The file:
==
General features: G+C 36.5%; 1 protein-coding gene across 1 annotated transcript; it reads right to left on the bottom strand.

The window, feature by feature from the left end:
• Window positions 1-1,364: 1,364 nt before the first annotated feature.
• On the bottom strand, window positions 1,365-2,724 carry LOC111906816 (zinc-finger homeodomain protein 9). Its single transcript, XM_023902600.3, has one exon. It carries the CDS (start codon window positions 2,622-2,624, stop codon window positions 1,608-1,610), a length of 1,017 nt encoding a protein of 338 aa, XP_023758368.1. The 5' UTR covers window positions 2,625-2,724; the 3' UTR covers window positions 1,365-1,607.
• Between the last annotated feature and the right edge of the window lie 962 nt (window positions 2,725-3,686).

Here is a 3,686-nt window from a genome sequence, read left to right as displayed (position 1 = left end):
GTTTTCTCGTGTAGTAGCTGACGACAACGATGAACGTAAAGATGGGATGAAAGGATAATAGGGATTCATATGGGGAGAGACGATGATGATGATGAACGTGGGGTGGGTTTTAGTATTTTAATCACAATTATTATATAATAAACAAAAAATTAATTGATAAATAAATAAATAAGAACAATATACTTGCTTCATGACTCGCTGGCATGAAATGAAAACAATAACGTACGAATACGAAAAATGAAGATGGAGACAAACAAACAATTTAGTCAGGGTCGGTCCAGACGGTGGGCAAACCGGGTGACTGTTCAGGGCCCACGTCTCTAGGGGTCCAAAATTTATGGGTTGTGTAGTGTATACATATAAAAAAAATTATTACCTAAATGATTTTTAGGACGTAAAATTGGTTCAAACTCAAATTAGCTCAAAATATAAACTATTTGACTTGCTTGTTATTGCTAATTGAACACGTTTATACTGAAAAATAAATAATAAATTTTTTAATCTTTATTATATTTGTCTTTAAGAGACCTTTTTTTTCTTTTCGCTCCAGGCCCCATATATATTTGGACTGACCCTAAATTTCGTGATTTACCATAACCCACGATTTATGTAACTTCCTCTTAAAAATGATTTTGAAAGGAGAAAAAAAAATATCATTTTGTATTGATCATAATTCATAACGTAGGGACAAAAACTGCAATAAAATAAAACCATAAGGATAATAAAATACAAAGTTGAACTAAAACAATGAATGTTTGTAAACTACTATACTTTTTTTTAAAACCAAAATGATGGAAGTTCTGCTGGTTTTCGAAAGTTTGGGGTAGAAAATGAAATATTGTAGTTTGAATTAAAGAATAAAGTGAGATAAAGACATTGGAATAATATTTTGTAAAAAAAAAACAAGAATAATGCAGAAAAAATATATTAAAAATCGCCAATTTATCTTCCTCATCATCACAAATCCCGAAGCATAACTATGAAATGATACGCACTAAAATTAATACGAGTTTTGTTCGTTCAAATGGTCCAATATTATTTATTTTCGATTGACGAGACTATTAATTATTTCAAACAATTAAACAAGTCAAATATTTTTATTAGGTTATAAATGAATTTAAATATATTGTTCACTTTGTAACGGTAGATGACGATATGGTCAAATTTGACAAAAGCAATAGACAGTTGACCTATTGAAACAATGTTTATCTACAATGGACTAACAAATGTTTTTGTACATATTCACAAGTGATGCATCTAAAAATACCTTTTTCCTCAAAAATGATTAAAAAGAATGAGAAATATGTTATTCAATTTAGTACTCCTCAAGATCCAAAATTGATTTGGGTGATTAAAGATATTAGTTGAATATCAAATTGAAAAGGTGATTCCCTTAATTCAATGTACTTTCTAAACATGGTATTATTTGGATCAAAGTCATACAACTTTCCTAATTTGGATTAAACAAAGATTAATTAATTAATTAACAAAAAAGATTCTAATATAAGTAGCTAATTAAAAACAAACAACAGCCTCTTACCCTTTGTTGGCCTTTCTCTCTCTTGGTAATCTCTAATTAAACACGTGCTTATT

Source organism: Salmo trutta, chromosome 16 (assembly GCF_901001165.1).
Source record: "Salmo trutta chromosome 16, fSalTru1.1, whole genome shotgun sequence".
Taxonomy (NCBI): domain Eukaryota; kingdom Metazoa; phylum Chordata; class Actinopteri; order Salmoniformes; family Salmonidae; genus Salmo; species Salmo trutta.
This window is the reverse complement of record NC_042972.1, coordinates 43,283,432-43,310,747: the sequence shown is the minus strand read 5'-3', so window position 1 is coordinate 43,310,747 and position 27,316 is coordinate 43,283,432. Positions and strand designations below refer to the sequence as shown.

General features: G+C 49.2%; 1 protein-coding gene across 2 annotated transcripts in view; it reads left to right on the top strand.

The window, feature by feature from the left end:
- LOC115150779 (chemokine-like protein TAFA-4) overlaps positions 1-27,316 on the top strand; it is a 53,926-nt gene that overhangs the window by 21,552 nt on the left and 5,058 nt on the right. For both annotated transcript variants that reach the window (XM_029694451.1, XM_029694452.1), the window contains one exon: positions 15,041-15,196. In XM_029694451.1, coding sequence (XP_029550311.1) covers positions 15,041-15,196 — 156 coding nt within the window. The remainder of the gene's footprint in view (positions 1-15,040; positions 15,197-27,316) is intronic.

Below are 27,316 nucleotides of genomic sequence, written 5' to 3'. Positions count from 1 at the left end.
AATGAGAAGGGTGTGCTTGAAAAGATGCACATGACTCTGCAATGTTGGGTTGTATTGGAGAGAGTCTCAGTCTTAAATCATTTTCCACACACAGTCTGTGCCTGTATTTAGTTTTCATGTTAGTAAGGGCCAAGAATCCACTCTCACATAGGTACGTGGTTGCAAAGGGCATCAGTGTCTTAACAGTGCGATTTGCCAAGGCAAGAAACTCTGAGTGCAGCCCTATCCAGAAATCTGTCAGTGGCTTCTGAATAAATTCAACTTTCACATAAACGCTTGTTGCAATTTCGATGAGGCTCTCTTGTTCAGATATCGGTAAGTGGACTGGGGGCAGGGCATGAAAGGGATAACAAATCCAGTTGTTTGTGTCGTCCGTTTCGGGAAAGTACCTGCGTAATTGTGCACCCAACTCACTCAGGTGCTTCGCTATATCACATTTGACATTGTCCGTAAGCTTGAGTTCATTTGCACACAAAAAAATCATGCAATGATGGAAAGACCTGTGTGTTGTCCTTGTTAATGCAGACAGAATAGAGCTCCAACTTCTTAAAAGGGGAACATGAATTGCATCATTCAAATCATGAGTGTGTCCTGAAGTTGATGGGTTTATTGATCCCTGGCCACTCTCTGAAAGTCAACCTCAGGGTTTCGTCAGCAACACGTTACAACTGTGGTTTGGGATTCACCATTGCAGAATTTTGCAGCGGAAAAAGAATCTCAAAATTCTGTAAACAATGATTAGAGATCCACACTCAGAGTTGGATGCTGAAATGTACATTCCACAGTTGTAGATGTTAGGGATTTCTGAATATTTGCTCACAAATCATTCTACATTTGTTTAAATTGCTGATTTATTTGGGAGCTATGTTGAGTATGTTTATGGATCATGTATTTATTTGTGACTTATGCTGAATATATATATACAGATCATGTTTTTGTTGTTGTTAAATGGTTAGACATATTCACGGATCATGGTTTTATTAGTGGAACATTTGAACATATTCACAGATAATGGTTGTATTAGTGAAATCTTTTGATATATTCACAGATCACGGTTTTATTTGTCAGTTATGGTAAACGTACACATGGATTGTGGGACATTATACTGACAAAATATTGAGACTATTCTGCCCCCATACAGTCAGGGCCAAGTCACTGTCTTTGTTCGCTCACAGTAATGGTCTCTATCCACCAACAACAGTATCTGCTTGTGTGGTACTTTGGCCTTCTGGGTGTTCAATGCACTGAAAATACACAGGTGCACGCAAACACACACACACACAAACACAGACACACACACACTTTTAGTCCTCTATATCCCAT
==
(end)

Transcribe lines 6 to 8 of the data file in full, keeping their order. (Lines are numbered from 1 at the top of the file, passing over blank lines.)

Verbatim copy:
Here is a 3,686-nt window from a genome sequence, read left to right as displayed (position 1 = left end):
GTTTTCTCGTGTAGTAGCTGACGACAACGATGAACGTAAAGATGGGATGAAAGGATAATAGGGATTCATATGGGGAGAGACGATGATGATGATGAACGTGGGGTGGGTTTTAGTATTTTAATCACAATTATTATATAATAAACAAAAAATTAATTGATAAATAAATAAATAAGAACAATATACTTGCTTCATGACTCGCTGGCATGAAATGAAAACAATAACGTACGAATACGAAAAATGAAGATGGAGACAAACAAACAATTTAGTCAGGGTCGGTCCAGACGGTGGGCAAACCGGGTGACTGTTCAGGGCCCACGTCTCTAGGGGTCCAAAATTTATGGGTTGTGTAGTGTATACATATAAAAAAAATTATTACCTAAATGATTTTTAGGACGTAAAATTGGTTCAAACTCAAATTAGCTCAAAATATAAACTATTTGACTTGCTTGTTATTGCTAATTGAACACGTTTATACTGAAAAATAAATAATAAATTTTTTAATCTTTATTATATTTGTCTTTAAGAGACCTTTTTTTTCTTTTCGCTCCAGGCCCCATATATATTTGGACTGACCCTAAATTTCGTGATTTACCATAACCCACGATTTATGTAACTTCCTCTTAAAAATGATTTTGAAAGGAGAAAAAAAAATATCATTTTGTATTGATCATAATTCATAACGTAGGGACAAAAACTGCAATAAAATAAAACCATAAGGATAATAAAATACAAAGTTGAACTAAAACAATGAATGTTTGTAAACTACTATACTTTTTTTTAAAACCAAAATGATGGAAGTTCTGCTGGTTTTCGAAAGTTTGGGGTAGAAAATGAAATATTGTAGTTTGAATTAAAGAATAAAGTGAGATAAAGACATTGGAATAATATTTTGTAAAAAAAAAACAAGAATAATGCAGAAAAAATATATTAAAAATCGCCAATTTATCTTCCTCATCATCACAAATCCCGAAGCATAACTATGAAATGATACGCACTAAAATTAATACGAGTTTTGTTCGTTCAAATGGTCCAATATTATTTATTTTCGATTGACGAGACTATTAATTATTTCAAACAATTAAACAAGTCAAATATTTTTATTAGGTTATAAATGAATTTAAATATATTGTTCACTTTGTAACGGTAGATGACGATATGGTCAAATTTGACAAAAGCAATAGACAGTTGACCTATTGAAACAATGTTTATCTACAATGGACTAACAAATGTTTTTGTACATATTCACAAGTGATGCATCTAAAAATACCTTTTTCCTCAAAAATGATTAAAAAGAATGAGAAATATGTTATTCAATTTAGTACTCCTCAAGATCCAAAATTGATTTGGGTGATTAAAGATATTAGTTGAATATCAAATTGAAAAGGTGATTCCCTTAATTCAATGTACTTTCTAAACATGGTATTATTTGGATCAAAGTCATACAACTTTCCTAATTTGGATTAAACAAAGATTAATTAATTAATTAACAAAAAAGATTCTAATATAAGTAGCTAATTAAAAACAAACAACAGCCTCTTACCCTTTGTTGGCCTTTCTCTCTCTTGGTAATCTCTAATTAAACACGTGCTTATT

Source organism: Salmo trutta, chromosome 16 (assembly GCF_901001165.1).